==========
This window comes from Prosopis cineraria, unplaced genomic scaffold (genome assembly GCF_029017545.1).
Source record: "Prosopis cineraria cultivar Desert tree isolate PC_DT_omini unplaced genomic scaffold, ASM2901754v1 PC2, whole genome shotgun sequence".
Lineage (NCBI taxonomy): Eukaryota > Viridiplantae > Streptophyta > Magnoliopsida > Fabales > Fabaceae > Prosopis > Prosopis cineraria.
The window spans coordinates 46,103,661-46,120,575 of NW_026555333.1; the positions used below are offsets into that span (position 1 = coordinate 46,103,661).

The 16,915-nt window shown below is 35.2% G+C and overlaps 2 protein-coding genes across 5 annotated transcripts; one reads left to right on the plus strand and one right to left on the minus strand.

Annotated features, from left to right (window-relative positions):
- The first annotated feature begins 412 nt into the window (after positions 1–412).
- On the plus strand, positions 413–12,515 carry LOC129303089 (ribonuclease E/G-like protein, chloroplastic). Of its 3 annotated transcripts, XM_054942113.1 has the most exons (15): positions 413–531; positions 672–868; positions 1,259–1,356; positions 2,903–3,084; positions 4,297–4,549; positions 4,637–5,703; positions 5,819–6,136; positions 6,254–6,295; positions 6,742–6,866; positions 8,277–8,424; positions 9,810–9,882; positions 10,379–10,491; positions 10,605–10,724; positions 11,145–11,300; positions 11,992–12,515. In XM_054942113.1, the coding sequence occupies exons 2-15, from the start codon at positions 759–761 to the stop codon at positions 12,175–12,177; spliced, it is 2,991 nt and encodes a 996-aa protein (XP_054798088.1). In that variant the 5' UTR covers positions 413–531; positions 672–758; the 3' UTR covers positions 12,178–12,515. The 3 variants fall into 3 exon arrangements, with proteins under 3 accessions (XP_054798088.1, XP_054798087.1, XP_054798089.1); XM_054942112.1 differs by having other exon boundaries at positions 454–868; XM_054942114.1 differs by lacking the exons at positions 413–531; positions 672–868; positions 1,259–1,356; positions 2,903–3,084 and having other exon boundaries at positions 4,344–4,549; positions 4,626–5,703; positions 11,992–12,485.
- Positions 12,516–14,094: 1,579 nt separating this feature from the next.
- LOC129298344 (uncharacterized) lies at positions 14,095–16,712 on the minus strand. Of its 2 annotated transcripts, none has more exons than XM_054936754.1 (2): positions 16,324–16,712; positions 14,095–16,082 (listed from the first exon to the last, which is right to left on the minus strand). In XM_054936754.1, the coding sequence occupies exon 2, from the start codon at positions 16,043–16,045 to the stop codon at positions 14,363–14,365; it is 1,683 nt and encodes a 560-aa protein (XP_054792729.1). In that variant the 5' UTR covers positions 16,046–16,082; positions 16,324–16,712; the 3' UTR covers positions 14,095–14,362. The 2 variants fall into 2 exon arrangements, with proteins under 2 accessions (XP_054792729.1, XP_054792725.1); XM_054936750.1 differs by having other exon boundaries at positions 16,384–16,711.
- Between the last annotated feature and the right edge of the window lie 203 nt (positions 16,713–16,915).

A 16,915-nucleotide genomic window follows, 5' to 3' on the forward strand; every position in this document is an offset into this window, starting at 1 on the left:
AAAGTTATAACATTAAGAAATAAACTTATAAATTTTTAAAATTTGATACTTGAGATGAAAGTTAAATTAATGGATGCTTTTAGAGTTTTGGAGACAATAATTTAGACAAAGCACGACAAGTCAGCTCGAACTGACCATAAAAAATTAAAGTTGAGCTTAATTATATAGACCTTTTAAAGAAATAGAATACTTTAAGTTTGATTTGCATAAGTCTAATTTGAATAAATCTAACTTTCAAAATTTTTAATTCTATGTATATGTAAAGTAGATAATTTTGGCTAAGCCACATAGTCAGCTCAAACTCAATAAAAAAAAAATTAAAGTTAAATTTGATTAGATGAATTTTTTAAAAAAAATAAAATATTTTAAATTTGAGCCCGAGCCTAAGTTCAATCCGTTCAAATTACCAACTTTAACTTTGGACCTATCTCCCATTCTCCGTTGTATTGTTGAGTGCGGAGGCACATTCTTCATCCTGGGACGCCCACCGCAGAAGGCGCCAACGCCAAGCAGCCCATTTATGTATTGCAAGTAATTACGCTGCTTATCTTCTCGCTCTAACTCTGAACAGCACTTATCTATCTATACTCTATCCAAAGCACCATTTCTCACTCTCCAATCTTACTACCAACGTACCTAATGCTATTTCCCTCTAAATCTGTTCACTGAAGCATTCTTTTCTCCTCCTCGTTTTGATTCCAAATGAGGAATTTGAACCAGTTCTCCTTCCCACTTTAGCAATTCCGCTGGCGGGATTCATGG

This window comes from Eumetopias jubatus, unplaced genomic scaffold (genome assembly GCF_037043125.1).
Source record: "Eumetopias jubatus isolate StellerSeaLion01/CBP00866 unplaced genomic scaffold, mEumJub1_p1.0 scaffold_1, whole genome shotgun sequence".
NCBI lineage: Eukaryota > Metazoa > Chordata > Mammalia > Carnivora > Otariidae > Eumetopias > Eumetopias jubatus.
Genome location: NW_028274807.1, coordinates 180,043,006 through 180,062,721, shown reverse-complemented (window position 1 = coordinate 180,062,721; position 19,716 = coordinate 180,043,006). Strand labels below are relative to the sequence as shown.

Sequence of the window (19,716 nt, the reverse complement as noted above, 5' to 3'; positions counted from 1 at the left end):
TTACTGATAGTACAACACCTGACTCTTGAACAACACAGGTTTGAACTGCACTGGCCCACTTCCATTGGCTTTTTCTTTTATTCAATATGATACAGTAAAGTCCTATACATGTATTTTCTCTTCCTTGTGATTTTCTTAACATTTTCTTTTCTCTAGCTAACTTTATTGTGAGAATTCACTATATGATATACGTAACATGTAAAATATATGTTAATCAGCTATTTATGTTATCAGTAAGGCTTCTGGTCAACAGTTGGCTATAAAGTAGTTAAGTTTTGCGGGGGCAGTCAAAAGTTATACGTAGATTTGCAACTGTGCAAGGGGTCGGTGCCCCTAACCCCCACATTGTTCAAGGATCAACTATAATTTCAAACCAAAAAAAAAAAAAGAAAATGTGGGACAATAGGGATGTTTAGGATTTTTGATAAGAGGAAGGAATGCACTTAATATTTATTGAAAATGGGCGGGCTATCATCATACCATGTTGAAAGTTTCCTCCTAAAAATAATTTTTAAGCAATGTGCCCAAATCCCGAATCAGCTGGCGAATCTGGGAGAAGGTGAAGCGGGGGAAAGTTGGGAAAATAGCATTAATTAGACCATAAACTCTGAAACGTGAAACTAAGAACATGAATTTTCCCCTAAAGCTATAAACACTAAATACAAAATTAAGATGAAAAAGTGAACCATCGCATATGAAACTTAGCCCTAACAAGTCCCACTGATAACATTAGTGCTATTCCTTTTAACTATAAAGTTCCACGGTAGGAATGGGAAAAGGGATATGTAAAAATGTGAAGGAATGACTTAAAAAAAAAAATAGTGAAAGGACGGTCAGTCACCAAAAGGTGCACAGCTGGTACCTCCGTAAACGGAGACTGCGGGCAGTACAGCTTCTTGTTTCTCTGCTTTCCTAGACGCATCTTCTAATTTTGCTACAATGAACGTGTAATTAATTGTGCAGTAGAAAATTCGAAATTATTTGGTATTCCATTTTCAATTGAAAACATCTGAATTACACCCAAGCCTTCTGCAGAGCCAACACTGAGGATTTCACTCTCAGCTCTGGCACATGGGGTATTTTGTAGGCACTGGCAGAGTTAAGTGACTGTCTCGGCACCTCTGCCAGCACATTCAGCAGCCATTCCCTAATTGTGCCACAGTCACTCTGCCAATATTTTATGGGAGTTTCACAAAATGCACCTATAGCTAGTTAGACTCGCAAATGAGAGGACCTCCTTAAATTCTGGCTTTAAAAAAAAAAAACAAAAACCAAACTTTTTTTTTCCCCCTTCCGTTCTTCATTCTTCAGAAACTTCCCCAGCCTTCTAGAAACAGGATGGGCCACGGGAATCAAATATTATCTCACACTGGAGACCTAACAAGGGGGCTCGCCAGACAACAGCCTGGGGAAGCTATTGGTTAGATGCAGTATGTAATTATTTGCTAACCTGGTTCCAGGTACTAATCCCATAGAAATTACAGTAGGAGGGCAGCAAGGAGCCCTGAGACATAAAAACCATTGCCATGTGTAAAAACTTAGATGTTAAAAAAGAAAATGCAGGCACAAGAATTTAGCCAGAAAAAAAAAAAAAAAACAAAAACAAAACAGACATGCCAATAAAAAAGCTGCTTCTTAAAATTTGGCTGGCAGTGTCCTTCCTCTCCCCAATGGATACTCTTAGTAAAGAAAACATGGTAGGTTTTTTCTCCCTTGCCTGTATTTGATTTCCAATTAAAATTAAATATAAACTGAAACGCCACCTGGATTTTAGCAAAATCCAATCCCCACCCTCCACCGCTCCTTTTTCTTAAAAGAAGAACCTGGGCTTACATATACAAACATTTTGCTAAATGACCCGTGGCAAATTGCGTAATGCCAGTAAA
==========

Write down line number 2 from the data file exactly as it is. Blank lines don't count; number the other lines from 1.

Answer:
Source record: "Prosopis cineraria cultivar Desert tree isolate PC_DT_omini unplaced genomic scaffold, ASM2901754v1 PC2, whole genome shotgun sequence".